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Lebanon's New War

Are you watching the news? It's easy to look at the fighting between the Lebanese Armed Forces and Fatah al-Islam in Lebanon and dismiss this as the usual hodgepodge of conflict associated with the Middle East. After all, we've been seeing this for years. Or have we?

There is something distinctly different between this latest battle and past conflicts in Lebanon. Past conflicts have usually involved a strong Israeli element. But the latest incidents are the first involving a Sunni element that many claim is an offshoot of Al-Qaeda. Whether or not Fatah al-Islam is affiliated with Al-Qaeda isn't clear. Everybody in the region has different views on who supports them. According to the press, Anti-Syrian groups claim that the group is backed by Syrian intelligence. Other media reporting claims it's an offshoot of al-Qaeda. Every group seems to have a different opinion on both its origins and its purpose, and the various allegations only serve the agendas of the parties making them. The constant finger-pointing only muddies the issue, a scene reminiscent of the Bosnian conflict.

What cannot really be argued is the fact that Fatah al-Islam serves al-Qaeda's purpose, intentionally or not. By taking the fight up in Lebanon Fatah al-Islam has put a different challenge to the Lebanese and Palestinian peoples and has brought Lebanon to the very brink of civil war. Al-Qaeda leaders are licking their chops at the prospect, hoping for a polarization of Shia and Sunni groups into their respective camps to justify their future actions in Lebanon, under the guise of defending Sunnis and their faith.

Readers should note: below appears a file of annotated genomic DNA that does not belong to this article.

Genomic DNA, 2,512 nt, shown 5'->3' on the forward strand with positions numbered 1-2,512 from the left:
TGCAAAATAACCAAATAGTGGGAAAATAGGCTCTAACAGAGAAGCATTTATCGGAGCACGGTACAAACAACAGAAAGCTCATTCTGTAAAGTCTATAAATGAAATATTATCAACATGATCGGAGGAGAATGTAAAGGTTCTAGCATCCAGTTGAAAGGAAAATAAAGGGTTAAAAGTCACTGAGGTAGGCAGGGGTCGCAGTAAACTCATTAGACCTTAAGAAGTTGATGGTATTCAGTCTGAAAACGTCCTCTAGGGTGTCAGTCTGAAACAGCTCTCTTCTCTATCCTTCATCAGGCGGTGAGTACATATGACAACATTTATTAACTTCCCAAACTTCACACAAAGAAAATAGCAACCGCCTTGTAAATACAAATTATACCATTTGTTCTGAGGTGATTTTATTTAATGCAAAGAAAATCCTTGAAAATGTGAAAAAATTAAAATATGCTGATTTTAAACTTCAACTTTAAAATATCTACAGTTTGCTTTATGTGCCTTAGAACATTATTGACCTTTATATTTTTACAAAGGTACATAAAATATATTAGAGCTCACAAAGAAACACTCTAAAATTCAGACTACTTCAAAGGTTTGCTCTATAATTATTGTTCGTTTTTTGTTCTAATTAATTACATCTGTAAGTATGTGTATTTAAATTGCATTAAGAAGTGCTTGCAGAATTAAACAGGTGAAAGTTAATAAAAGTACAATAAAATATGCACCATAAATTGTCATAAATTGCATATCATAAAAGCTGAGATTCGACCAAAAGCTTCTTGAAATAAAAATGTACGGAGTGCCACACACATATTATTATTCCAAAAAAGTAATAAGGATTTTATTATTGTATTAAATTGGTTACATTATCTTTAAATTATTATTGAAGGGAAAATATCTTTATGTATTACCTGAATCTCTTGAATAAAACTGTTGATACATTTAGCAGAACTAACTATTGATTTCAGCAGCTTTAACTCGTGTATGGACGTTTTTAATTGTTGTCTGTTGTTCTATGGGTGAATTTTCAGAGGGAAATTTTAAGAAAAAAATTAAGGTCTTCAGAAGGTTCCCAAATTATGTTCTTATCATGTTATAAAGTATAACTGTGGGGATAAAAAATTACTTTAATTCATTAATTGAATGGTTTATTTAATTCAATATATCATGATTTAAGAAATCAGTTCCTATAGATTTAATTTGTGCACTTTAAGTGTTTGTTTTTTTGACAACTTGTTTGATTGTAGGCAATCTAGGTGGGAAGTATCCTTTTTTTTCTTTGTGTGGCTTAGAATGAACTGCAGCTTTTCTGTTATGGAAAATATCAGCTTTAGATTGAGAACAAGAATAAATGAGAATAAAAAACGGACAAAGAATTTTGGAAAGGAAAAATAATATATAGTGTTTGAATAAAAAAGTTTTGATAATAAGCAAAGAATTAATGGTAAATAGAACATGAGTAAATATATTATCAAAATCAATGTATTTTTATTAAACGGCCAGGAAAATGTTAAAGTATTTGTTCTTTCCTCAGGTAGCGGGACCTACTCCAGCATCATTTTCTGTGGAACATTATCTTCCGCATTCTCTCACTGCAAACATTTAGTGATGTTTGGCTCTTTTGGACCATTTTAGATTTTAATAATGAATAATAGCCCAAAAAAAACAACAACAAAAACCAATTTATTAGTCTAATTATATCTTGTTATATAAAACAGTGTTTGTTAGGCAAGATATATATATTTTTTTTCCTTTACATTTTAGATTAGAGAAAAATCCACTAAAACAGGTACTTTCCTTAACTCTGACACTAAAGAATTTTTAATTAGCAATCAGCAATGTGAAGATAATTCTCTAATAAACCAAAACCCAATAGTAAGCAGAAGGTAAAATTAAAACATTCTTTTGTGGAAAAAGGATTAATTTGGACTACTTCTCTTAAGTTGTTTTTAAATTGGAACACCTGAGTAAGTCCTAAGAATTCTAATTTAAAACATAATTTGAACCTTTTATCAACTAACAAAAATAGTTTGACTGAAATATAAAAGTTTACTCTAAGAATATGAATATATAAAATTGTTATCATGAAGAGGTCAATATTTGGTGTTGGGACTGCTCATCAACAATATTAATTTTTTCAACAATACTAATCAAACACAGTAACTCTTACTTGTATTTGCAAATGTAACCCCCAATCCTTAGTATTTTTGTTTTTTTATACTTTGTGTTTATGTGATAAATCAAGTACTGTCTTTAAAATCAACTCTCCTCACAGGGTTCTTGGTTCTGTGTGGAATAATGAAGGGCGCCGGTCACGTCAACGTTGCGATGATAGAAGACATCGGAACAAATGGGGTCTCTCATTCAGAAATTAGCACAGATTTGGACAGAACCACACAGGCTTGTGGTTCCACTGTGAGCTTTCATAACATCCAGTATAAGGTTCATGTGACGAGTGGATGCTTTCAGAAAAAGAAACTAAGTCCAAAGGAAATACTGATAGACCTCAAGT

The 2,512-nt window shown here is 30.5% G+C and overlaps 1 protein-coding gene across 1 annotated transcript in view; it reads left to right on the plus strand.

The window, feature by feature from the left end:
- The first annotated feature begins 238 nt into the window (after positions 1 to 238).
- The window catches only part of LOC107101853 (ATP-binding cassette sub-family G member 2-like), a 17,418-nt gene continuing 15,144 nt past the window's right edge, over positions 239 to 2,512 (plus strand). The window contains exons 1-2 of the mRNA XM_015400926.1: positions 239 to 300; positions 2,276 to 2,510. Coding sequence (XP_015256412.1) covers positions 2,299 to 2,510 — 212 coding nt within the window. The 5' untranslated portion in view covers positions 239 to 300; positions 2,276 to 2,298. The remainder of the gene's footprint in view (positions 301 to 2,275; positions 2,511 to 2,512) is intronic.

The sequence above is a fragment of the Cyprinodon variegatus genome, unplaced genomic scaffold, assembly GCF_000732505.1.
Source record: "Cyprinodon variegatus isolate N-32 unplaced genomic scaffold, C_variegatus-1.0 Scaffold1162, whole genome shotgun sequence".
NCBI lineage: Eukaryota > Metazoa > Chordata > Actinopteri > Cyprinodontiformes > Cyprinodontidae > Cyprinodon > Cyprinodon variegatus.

Lebanon is faced with the ever-growing challenge of remaining secular in the face of pressure to polarize along religious lines. The role of the Shias and the Sunnis is a bit obvious. But the immediate challenge is for the Lebanese Armed Forces to step up and quell the conflict. The predominant Shia political and militant group, Hizbollah, has its finger on the trigger waiting for the Lebanese military to fail in rounding up Fatah al-Islam and putting down Sunni militant groups. If the Lebanese military fails in this respect Hizbollah, which enjoys the monetary and logistical support of Iran, will step up and stake a claim as the defenders of Lebanon, providing a significant boost in the popular support they need to sweep into power, either by political means or via civil war. The true challenge is faced by the Lebanese military, to rise to the challenge and crush a direct threat to Lebanon's status as a secular society. If they are unable to do so, get ready to watch the fireworks.

Author is a 42 year old Canadian with a working background in military affairs, experience in politics etc

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